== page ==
The snow does not actually bother the birds. If it has not snowed in a while, they are leery to walk in it at first, but soon make their way to the open air of their outdoor pens, and are thereafter not affected. We make sure they have adequate shelter available that they can access at will. We have noticed that they will seek shelter when the temperatures are below freezing and there is a strong wind. The emu will often stand, unbothered, under a snowfall until they have a couple of inches on their backs. While their feathers are not waterproof, they do have a layer of fat just under their hides that insulates them and keeps them warm.

One might think that the emu, originating in Australia, might be accustomed to only warm temperatures. It does get quite cold and even snows in Australia. Their seasons just mirror ours. The emu acclimates itself as the temperature changes, but a sudden long-distance transfer of location might disturb them, because of temperature, humidity, air density and air quality factors.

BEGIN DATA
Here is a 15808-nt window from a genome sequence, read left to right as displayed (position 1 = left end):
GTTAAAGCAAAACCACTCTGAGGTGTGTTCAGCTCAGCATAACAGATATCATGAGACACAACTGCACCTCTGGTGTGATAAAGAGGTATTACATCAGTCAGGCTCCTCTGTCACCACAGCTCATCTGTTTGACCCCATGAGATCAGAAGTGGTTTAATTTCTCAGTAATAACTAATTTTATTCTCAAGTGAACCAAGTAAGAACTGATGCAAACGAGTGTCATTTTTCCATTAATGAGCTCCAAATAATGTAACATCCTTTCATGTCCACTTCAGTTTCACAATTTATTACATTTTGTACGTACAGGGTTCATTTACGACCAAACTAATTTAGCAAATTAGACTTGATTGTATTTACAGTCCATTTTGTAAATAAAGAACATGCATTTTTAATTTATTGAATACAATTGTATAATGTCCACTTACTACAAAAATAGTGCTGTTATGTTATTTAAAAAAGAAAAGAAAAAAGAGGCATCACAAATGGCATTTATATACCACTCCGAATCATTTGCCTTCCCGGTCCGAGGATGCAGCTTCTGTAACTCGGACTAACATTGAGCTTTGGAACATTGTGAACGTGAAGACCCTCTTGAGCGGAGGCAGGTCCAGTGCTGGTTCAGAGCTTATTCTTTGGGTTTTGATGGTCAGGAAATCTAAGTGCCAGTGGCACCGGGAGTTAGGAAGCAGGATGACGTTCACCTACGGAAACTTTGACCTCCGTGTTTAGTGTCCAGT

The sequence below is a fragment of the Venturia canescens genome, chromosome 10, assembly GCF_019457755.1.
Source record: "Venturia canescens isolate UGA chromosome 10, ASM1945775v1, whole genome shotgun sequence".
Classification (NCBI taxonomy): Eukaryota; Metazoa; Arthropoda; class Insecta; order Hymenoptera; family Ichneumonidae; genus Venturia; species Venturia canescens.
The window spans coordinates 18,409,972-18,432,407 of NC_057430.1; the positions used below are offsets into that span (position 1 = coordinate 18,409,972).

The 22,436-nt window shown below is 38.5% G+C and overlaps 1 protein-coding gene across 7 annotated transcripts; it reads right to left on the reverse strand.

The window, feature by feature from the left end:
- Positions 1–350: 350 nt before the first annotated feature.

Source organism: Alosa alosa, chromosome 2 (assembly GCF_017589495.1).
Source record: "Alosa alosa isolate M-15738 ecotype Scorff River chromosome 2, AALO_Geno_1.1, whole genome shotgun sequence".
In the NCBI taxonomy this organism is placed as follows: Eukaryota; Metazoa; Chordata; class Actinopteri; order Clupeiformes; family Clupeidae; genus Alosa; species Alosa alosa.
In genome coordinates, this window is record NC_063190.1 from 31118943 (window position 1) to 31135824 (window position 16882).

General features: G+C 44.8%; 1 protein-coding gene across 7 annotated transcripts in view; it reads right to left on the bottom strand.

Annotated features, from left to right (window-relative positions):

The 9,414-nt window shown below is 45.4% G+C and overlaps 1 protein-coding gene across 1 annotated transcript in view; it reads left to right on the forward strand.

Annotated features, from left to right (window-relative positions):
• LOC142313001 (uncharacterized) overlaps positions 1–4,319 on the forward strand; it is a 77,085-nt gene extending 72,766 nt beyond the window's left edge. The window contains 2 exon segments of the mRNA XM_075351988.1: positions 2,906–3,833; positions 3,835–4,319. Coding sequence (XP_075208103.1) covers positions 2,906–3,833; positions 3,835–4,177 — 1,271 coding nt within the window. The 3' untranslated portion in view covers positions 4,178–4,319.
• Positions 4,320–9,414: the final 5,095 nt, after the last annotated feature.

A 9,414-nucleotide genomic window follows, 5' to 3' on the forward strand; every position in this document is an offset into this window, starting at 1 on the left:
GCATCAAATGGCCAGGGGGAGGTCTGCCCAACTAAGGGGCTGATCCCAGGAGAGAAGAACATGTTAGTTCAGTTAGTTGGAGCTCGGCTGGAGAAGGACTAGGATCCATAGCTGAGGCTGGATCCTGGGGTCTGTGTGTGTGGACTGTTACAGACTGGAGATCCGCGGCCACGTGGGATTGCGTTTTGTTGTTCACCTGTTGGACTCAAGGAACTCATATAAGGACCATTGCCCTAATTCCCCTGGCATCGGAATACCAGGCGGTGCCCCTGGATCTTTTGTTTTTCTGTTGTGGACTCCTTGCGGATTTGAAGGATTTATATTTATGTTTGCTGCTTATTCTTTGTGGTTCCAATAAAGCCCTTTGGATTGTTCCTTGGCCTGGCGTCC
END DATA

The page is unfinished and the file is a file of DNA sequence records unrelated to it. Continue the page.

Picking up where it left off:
Even when the weather is quite cold, the birds love to be hosed down with water. They are also quite unaffected by any ice accumulation on their feathers. The emus walk carefully when there is ice on the ground. The emu could slip and fall and potentially break a leg if there is ice on the ground, but they seem to manage, walking carefully so as not to slip and slide.

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Christmas Lights, Flashlights and the Emu Round-Up